Our pragmatic use of God demonstrates a clear lack of interest in God himself. After all, who cares what a genie is like? Genies serve one purpose—to grant us our wishes and make us prosperous and happy. Instead of being the great subject of our faith, for many of us God is merely an object—which explains the glut of sermons, books, articles, seminars, and conversations about us and the dearth of those about God. He is introduced and dismissed at our convenience. “You can go now, God—I’ll call you back when I think of something else I want.”

The Bible shows us a very different picture of God, in which he is central, his glory is the focal point of the universe, and his sovereign purpose entitles him to do what he wills, even when it violates what we want and expect.

When righteous Job lost everything, even his own sons and daughters, he fell to the ground and worshiped God, saying, “The Lord gave and the Lord has taken away; may the name of the Lord be praised.” We’re told, “In all this, Job did not sin by charging God with wrongdoing” (Job 1:21-22).

In contrast, when advocates of a prosperity gospel lose their health and wealth, they often lose their faith. They conclude that they must have committed some unknown sin. If they could only find it and confess it, they would get their health and wealth back. The only other alternative is that God’s promises are not true, that God is undependable, or that he’s forsaken them. Job’s wife said, “Curse God and die.” Job’s response was a simple question that exposes the shallowness of prosperity theology: “Shall we accept good from God, and not trouble?” (Job 2:9-10).

Randy Alcorn, Money, Possessions, and Eternity, Chapter 6.

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Beware the Religion of “I”

Paul recounts (Galatians 1:13-17) that he had been persecuting the church. He adds, “I was advancing in Judaism beyond many of my own age among my people” (v. 14). At that stage in Paul’s life, he was captivated by the religion of I.

1) The religion of I is a way of life (v. 13). It is a code, a series of rules. It is easily defined and quantified. It is something that I can feel good about having achieved. It is a series of boxes on my to-do list that I can check off. Particularly, the “former life” is likely to refer to the halakhah of rabbinic Judaism, the oral tradition of rules used to interpret the Bible; the word here is also used to translate the Hebrew halakh as “walk” or “conduct.” When Jesus said, “You have heard that it was said . . . but I say to you . . . ,” he was referring to the rabbinic interpretation of the Old Testament, through which they brought the rules down to an achievable standard in their human flesh. Actually, the law was intended to point to Christ, who alone could achieve the standard for us. The religion of I is a way of life,a conduct, a behavior. It is concerned with the external, not the internal, with good doing, not good being. There is a constant temptation to interpret the Bible that way. People view Bible-believing Christians as those who are for certain moral positions and against certain behavior, not as a people who proclaim a message of good news to all nations.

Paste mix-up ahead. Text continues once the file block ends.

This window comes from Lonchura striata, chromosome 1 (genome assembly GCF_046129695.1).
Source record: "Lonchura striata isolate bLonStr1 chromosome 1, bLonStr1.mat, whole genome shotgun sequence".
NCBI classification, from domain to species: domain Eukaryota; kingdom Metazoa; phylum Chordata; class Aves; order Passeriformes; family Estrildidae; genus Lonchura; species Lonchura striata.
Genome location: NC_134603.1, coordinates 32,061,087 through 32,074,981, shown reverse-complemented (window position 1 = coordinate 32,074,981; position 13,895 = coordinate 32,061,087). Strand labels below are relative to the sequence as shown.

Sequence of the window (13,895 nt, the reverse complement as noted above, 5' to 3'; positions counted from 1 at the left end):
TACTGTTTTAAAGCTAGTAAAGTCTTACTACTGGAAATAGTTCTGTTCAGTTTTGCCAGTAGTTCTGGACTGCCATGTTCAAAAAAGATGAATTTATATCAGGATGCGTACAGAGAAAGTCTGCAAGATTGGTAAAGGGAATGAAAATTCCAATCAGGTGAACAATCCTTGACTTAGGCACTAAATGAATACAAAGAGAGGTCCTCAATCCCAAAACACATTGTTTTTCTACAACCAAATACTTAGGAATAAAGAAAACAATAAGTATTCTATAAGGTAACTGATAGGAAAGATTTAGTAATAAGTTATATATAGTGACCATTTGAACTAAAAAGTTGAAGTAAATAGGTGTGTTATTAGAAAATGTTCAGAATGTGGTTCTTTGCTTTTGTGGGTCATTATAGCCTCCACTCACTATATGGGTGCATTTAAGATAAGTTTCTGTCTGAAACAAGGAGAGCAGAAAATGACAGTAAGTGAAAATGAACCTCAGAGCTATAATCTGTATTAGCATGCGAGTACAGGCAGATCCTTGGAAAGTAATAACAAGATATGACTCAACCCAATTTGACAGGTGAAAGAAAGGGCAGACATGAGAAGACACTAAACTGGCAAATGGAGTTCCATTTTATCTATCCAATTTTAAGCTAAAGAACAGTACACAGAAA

2) The religion of I has a nationalistic interpretation of the Bible. It was Paul’s way of life in Judaism (v. 13), and he was advancing in Judaism (v. 14). This is the only time “Judaism” is used by Paul to describe his former lifestyle, and here it is used twice. Judaism as a term was developed by the Maccabees in response to Jews who were beginning to live more like Greeks. Judaism then became a nationally defined movement with certain particular criteria (circumcision, sacrifice, the Sabbath) that defined a proper Jew living like a Jew.

The religion of I typically becomes nationalistic, for, in the corporate entity of the nation, we find a larger than life I. We become proud of our nation in a religious sense. Most vicious totalitarian regimes cultivate a religious feeling toward the nation. We tend to feel that God is on our side and that God speaks our language. I suppose Mormonism is the ultimate extension of this, where, despite all the archaeological evidence, Jesus is viewed as having walked the sacred turf of America.

When I did mission work in the Republic of Georgia, I noticed that the pictures of Jesus contained a good, handsome Georgian man, whereas, of course, the Western Jesus tends to look Western, when surely, if anything, he looked Jewish. The British Israelites movement believed that the British nation was one of the lost tribes of Israel. Every nation has this temptation. It is a religion of I, where we see projected onto the big screen our national characteristics and claim God as an Englishman, an American, or whatever nation it is from which we come.